Lordy, does time fly. I can’t believe it was back in September when we first broke the news that someone had stepped up to the plate to organize a run based on the epic training montage in Rocky II, a 30.61-mile route first pieced together by Dan McQuade over on our news blog. Now that the Rocky 50K Fat Ass Run is just 11 days away, I figured it was time to check in with organizer Rebecca Schaefer to see how things are shaping up—and, you know, to find out if the thing is still happening.
In a word: Yes, it’s still on. Here’s what Rebecca had to say about all the logistics, how she’s been training, and what aspects of the fatass-style run (in her words: “no fees, no bibs, no medals, no refreshments, no BS”) are keeping her up at night.
How much interest and feedback have you gotten from people wanting to participate?
A lot, actually. The Facebook group I started for it has more than 1,100 people in it. As of now we have over 350 people who’ve said, yes, they’re going. It’s very exciting but the crazy response we’ve been getting is really shocking, too.
Have you reached out to the city—or vice versa—about permits or anything?
We’re going rogue—it’s an organized fun run, not a race. There is nothing official about it. The hardest part with crowd control will be the starting area. I think once the run actually begins, it will thin out quickly. This is what gives me stress dreams, though. Since it starts at 7 a.m. in a residential area in South Philly (Wolf and South Lambert streets, just below West Passyunk Avenue), I’m really hoping that people will be respectful of the neighbors.
The city hasn’t reached out about it. There’s been a lot of publicity, so they should know about it and I think they do. I just want to make sure everyone is safe, and if people are smart about how they run, they should be.
What’s the exact route?
We have a map up on the website: It starts in Southwest Philly and ends at the top of the Art Museum steps. Every spot that Dan profiled is on there. We had to make some slight changes, though, for logistics and safety. For example, at about mile 6, Rocky runs on the train tracks in Kensington. Since that’s definitely illegal and there’s no safe way to get to the train tracks, we’ll run parallel to them on Lehigh Avenue. And near Independence Mall, where he hurdles the benches, we’re going around them. That said, if you want to hurdle a bench go for it—this is where to do it. It’s around 28 miles into it.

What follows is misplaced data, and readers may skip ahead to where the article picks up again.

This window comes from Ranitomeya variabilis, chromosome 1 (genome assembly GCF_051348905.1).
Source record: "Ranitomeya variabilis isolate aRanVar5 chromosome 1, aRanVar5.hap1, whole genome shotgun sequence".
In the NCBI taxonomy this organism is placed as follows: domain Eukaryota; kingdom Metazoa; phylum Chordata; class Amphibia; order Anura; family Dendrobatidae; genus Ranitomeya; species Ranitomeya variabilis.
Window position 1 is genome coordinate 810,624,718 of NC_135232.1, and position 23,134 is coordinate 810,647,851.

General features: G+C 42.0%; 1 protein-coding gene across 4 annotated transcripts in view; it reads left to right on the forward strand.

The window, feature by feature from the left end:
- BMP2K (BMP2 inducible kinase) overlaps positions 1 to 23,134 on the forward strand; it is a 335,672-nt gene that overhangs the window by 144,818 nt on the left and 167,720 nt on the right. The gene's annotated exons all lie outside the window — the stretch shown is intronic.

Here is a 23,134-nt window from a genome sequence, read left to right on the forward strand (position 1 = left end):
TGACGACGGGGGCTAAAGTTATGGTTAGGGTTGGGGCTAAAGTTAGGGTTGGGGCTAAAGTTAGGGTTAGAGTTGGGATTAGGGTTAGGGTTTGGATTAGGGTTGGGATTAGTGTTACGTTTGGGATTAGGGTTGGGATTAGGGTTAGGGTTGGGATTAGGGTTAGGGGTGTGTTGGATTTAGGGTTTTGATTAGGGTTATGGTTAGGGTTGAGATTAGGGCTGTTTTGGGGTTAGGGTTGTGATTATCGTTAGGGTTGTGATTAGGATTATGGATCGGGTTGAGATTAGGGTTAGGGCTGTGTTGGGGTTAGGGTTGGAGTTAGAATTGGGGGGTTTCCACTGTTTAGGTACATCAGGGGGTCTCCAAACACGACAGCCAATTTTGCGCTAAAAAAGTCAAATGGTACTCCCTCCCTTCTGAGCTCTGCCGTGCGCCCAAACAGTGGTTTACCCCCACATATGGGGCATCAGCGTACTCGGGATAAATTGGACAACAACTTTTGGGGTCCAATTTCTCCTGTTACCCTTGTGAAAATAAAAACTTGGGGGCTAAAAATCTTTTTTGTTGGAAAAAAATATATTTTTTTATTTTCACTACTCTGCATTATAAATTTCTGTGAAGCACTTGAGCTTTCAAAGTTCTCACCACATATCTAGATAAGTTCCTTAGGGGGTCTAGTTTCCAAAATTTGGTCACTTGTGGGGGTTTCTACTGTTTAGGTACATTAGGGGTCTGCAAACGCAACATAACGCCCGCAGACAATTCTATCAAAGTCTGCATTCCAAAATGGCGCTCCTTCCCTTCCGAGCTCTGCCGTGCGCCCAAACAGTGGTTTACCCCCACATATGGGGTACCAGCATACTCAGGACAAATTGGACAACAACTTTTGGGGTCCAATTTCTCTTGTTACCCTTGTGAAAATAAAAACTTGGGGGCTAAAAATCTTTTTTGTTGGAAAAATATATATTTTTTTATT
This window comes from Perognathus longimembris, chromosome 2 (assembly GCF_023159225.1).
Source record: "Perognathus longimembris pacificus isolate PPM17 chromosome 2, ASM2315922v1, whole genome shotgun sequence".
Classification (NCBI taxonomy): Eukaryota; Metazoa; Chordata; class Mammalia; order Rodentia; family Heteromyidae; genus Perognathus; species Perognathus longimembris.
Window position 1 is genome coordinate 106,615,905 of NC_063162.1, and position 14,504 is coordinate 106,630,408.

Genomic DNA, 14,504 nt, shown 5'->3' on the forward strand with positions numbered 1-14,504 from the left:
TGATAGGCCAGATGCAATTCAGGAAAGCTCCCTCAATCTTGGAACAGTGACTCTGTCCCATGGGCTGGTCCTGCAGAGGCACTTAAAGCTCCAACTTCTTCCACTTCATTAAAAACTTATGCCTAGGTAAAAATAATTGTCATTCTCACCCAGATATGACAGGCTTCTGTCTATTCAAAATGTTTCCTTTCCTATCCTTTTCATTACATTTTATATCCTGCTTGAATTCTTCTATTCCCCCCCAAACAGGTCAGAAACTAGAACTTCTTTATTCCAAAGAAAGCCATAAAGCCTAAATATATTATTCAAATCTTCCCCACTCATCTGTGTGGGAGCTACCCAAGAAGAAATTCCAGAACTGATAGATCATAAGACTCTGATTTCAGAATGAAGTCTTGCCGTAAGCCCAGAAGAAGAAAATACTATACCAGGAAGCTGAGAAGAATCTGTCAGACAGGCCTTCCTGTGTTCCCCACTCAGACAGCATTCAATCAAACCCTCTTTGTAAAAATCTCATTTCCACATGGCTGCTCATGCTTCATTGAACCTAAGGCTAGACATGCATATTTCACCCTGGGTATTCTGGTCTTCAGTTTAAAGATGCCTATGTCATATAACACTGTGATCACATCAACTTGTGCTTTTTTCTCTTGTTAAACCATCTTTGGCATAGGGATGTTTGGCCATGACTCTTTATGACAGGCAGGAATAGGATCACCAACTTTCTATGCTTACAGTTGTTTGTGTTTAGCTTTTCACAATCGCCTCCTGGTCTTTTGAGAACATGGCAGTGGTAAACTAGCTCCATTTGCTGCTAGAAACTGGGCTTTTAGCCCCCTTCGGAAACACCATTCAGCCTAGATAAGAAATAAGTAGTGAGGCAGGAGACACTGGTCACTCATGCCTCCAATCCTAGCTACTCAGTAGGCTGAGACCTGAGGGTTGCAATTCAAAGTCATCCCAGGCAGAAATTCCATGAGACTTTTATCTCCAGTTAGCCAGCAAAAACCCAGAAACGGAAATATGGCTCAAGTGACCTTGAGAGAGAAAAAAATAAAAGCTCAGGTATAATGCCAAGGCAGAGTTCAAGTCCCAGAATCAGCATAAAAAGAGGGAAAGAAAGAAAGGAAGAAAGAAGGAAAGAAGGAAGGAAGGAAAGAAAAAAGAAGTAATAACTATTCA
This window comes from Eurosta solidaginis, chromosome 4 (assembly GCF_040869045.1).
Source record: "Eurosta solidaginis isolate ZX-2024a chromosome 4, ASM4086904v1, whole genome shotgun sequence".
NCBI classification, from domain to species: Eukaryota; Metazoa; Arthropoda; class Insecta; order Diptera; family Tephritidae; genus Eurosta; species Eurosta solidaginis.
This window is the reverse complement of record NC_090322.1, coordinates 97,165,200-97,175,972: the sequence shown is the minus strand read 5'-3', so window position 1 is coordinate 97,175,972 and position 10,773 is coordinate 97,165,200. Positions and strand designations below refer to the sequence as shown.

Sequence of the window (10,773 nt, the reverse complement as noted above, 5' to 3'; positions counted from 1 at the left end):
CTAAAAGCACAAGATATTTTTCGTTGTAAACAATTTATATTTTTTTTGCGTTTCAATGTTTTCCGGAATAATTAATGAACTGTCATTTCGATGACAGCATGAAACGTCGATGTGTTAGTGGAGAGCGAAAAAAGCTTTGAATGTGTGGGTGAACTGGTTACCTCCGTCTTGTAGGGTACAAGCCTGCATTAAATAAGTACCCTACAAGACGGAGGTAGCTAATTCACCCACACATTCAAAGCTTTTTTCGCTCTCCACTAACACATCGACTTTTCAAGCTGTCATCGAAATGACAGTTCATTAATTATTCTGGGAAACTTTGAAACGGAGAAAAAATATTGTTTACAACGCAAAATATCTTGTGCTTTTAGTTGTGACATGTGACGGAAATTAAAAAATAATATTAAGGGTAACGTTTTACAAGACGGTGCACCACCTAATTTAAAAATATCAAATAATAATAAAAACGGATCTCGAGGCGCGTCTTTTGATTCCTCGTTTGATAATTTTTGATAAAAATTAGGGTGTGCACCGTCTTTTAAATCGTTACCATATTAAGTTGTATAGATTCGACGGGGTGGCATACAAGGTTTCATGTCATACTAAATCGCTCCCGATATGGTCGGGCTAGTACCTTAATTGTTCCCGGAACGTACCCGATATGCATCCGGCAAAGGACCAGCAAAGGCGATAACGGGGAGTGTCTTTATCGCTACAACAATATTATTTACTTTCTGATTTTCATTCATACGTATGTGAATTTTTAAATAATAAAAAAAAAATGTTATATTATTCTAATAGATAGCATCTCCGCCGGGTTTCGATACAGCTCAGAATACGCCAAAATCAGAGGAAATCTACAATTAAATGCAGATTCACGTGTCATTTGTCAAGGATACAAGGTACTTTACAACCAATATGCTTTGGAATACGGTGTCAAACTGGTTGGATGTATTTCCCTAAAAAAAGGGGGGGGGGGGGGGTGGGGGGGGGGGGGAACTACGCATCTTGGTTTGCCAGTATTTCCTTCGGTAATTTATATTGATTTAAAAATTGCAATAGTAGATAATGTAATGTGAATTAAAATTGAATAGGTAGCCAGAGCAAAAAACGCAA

Speaking of the mileage, how have you been training?
I did the Richmond Marathon and Philadelphia Marathon in the same weekend, so that was good training for the 50K. I was able to qualify for Boston in Richmond, so I was very happy.
I’ve been a runner my whole life. It started in elementary school, and I ran in high school. I went to Drexel and ran with the track club, and did my first marathon at age 19. Two summers ago, I did a 100-miler. A lot of ego gets you through it—ego and training. Ultramarathons sort of take over your life, though. You don’t go out Friday and Saturday nights, so the schedule and lifestyle is one that’s definitely not for everybody.
Sounds like you’re in shape to tackle a 30-mile run, but what about people who can’t handle that kind of mileage?
Because it’s a fat ass-style run, people don’t have to run the full 50K. I know for a fact that not everyone is doing the full race. Some people might just do the first 10 miles. This kind of race gives a lot more people the opportunity to participate. The nice thing with this route is that if people only want to do half of it, they end up in Center City.
How long do you think it will it take you to finish?
It depends. If I was to race the course, maybe it would take me between five and six hours. Like the Rocky 50K, the 100-miler I did in New York City was not a closed course (i.e. the roads weren’t closed, there were no aid stations, etc.), so I have experience with that. The worst that happens is you get stuck at a light, so you just wait and cross when you can. I think because I’ll be running with friends, including friends from out of town, I’ll be acting as a bit of a tour guide while we do it. So I have no idea what the pace will be. I’m going for a nice leisurely jog. So maybe seven or eight hours?
Are you worried at all about the weather?
That’s, like, my last worry. If it snows, it snows. I know the ultra runners will be there no matter what. If bad weather deters people, it would make me sad, but I’m hoping it’s early enough in December that we won’t have an inclement weather.
Aside from running his course, how else will you be channeling your inner Rocky?
I am wearing a Rocky sweat suit—grey sweats from Kmart. I tested it out it’s very comfy. I need to find a red sweat band, and I need to write “Italian Stallion” on the back of the sweat shirt.
Is there anything else you want participants to know?
We’ll be collecting shoes at the start for Back on My Feet—any dress or running shoes. I run with them; they’re an amazing organization. So people should feel free to bring any old shoes they have lying around and we’ll take them off their hands.